Urban Foraging—A significant number of urban residents connect with urban green spaces through the gathering of a large variety of plants and fungi for food, crafts, ceremonial use, and market products. This study seeks to understand the characteristics of urban foragers, the places that provide resources for them, and the social, economic, and cultural importance of their activities. The results of the research will help local and regional planners better understand the ways in which green spaces are used and work toward increased involvement of gatherers in stewardship activities. Data collection has been completed, and final reports are in preparation.

Residential Choice—Research conducted via interviews, surveys, and focus groups is identifying the underlying factors that influence individual choice of residence location. Investigators are also documenting the patterns of development outside the metropolitan area that result from these choices. This information will help local and regional planners develop effective conservation and stewardship strategies for both public and private lands within the wildland-to-urban interface.



Forest Landscape Assessment Tool—The numerous forested parcels in King County, adding up to almost 22,000 acres, are important to the well-being of residents, but the lands are threatened by invasive species, disease, and overuse. This project is developing baseline data on the health of forested open spaces and parks in the county, and is also creating tools that can be used by others for conducting multiscale forest health assessments. The data are helping King County forest managers develop corrective and restorative management plans to sustain the many benefits provided by forested urban lands.

Geospatial Analysis—From remote sensing data, the Remote Sensing and Geospatial Analysis Laboratory (RSGAL) of the University of Washington produces high-resolution geospatial products, which are being used to support other research within the GCRA. Such products are essential for understanding landscape patterns of urban forests, and detecting change over time. Working together with other GCRA projects, the geospatial team is developing land cover analysis tools that can determine the composition, character, and health of urban vegetation.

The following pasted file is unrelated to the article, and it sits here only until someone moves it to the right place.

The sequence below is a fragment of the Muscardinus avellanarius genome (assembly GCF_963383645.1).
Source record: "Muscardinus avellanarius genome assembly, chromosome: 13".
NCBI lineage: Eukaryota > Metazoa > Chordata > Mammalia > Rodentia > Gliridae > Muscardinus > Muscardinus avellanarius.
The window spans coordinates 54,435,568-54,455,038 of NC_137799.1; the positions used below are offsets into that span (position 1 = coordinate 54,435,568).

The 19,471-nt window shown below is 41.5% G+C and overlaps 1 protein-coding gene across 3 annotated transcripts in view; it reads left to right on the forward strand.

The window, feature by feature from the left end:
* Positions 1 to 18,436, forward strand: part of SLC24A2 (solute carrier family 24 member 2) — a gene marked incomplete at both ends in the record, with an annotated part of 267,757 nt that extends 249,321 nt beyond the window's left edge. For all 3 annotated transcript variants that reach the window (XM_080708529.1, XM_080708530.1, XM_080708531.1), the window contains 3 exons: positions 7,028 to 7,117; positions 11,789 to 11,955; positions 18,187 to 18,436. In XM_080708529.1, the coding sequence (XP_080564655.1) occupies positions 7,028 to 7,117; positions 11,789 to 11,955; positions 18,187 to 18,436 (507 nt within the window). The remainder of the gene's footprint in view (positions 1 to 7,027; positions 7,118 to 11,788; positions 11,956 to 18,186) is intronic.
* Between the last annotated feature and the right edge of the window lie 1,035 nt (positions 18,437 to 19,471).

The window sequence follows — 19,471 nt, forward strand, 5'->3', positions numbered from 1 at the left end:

Forest Ecosystem Values—This project is an effort to understand the forest canopy conditions across all public and private lands using a city-wide (Seattle, 2010) and county-wide (King County, 2011) field sampling approach. Results from the USDA Forest Service’s i-Tree tools will first provide calculations of the ecosystem services contributed by urban forests in the study areas, and also will provide estimates of economic valuation. The study also is improving methodologies and field tools for conducting such assessments.

Green Cities: Good Health—“Ecosystem services” describes a broad array of benefits and functions that vegetation and landscapes provide for people. As cities pursue sustainability goals, there is increasing interest in the role of nearby nature in achieving environmental, social, and economic outcomes. Nearly 40 years of research (much of it funded by the USDA Forest Service) demonstrates that urban ecosystems contribute to human health and well-being in many ways. A Web site serves as a focused science delivery tool, providing summaries of the research accessible by citizens, decisionmakers, and resource professionals to improve urban greening design and management:


US Forest Service - Pacific Northwest Research Station
Last Modified: Tuesday,18November2014 at11:48:56CST